This one in the buff aketon holding no weapon could be a groom riding his lords remount, or used as a scout riding out ahead of the force.

Sunday 10 February 2019

Hundred Years War: French (8)

More Hundred Years War finished this week with a dozen French Men at Arms joining the muster and a dozen peasants to set the scene.

All of them were made from components of the the Agincourt French Infantry 1415-29 and English Army 1415-1429 sets, but apart from a couple of them using standard French infantry bodies you could also use the Agincourt Foot Knights set.

I had a bit of a disaster with the Rustoleum grey primer going chalky and you may notice some of them look a bit rough because of that. It cannot be humidity related, we are talking a cold, dry Wisconsin winter here. I the same problem with my last can, maybe there is a bad batch in circulation.

Putting these away in the box today with the rest of the collection I noted that I now have 18 units done, 8 English and 10 French, it shall soon be time to stop skirmishing and start playing some big battles.

Some close-ups of the individual figures.

First man at arms in this batch is made using a body of the standard French frame, but works well as a man at arms.

Second figure in this group was one of the most badly affected in the priming incident. Shows more from the back though so hopefully not too much of a disaster.

Heraldry on the first figure was done with a Sharpie, much easier than trying to paint it on. Another use for that standard French body in the second figure. Third figure is practically a match for one of the examples given on the sheet in the French box.

First and third figures again were damaged in the primer incident. That green spear is especially rough.

I also took a break from the plastics and painted some of their metals and adding a dozen of their Late Medieval peasants to the collection.

Like all Perry metal figures they are wonderful sculpts that require a lot of cleaning up due to the poor mould making techniques used. For my painting I use a clean-up -> primer -> base-coat -> wash -> base-coat -> highlight -> highlight -> lining method and at each step you seem to find another bit of crud that you missed in the last step that you need to clean up before you can progress.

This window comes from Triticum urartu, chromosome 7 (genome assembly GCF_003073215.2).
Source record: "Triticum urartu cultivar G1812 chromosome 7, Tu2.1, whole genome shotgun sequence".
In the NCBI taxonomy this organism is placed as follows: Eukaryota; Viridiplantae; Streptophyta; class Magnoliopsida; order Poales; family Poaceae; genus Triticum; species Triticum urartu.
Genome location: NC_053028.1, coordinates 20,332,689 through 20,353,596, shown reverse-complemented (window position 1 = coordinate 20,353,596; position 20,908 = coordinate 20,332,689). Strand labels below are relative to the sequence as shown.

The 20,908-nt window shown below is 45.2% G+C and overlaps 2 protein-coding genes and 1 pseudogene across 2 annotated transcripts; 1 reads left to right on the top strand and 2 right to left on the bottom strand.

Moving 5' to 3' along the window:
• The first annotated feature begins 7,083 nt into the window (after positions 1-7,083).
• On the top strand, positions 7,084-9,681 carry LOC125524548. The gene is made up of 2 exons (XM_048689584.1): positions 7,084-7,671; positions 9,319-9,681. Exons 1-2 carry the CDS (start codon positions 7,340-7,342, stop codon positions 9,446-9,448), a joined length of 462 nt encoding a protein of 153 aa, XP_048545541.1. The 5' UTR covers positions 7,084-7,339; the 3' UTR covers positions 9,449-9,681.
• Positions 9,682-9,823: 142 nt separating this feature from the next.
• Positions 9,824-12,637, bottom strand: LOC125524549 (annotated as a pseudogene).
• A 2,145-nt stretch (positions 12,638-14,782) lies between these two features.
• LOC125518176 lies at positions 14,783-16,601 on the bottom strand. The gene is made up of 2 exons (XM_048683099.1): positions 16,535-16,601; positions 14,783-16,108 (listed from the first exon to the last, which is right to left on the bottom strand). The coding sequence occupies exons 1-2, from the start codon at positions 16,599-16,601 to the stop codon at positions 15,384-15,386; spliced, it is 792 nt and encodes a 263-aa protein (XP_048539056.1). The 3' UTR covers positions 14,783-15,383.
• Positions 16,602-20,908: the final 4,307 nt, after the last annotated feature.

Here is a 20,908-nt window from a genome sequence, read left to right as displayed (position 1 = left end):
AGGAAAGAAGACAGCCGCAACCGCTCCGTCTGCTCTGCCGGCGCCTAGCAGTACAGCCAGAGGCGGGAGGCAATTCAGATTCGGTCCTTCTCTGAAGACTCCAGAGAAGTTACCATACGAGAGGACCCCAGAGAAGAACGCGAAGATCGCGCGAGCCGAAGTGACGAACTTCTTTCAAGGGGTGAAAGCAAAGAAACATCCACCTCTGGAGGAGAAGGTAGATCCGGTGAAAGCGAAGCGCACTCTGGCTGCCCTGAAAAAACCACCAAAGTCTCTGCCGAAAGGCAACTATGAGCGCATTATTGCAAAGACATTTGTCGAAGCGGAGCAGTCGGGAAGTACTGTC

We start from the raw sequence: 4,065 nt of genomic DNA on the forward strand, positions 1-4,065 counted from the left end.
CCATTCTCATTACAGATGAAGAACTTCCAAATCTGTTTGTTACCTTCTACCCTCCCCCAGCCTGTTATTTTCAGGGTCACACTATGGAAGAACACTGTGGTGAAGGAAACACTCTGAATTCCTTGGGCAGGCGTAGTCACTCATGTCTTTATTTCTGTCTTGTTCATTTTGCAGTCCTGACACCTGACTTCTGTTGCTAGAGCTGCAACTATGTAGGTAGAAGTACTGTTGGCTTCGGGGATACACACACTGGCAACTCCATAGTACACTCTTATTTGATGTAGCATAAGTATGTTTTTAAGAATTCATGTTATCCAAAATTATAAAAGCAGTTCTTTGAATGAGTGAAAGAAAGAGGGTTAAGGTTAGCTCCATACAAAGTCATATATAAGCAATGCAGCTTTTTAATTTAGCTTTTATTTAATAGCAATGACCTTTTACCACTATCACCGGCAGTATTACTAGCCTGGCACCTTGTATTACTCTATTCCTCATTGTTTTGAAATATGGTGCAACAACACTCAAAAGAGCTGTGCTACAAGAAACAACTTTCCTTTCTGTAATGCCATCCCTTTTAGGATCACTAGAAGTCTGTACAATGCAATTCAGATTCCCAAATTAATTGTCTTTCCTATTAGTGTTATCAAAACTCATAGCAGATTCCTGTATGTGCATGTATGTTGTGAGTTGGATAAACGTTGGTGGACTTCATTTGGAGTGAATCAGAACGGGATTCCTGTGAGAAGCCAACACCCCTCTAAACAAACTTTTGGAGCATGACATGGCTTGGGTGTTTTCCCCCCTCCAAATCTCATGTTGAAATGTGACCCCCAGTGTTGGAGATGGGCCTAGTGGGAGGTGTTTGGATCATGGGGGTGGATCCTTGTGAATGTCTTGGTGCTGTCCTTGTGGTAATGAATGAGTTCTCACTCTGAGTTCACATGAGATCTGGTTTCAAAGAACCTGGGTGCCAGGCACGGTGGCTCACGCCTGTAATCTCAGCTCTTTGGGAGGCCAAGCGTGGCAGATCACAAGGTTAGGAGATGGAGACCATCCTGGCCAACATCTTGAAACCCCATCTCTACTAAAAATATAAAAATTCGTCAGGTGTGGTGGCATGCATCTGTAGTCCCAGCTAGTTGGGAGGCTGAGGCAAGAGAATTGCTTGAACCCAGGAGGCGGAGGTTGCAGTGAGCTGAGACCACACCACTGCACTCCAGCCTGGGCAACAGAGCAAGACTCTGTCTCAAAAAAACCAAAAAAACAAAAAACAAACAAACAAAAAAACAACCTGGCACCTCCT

The first set is six chaps from the Peasants 1 pack. Lots of really useful poses that shall add a bit of life to the battlefield beyond the scrap. I can already visualise these as carters, farmers, drovers and tradesmen.

The second set are from the Peasants 2 pack. Two chaps, one of which looks like a member of some religious order so I painted the cross on his cloak, while the second appears more of a beggar, so I painted his cloak quite travel stained.

The ladies are all very well sculpted with lots of character, from left to right I envisage my medieval village being home to barmaid, leper, mother & daughter and proprietress.

After the aforementioned clean-up issues they are a delight to paint.

Tuesday 5 February 2019

Hundred Years War: French (7)

I have painted my first six of the eagerly awaited Perry Miniatures Agincourt Mounted Knights 1415-29 set released just a few weeks ago. As I was ordering directly from Perry Miniatures I took note that although the box only contains 12 horses there are enough parts for 18 riders so I picked up a couple of extra frames of horses so for an extra fiver I shall be able to field three units from the box rather than two.

As with all the Perry Miniatures plastic sets they are really well done with plenty of options. The rider frame has plenty of men at arms in jupons and tabards etc. but there are also a couple of bodies to allow you to make lighter armed troops in hauberks as I did with the fellow with the blue over yellow shield.

I had planned originally to only get three of these figures done for the Analogue Hobbies Panting Challenge bonus round, but the harsh polar vortex kept me home most evenings this week so I was able to crack on and get the whole unit of six done.

The variety of components in the set mean that you can have a lot of options on the horse armour, from just a simple chanfron, then adding criniere, peytral right up to mail flanchards (none of these in this batch, but there shall be some in the next).

The only thing not included is any caparisons and I must admit not having to paint heraldry on them is a bonus.

I've taken a couple of close-ups of each of the men at arms and their horse to give you an idea of what can be built from the components in the box.

There are already another half-dozen assembled and primed and I hope to make a start on those this weekend.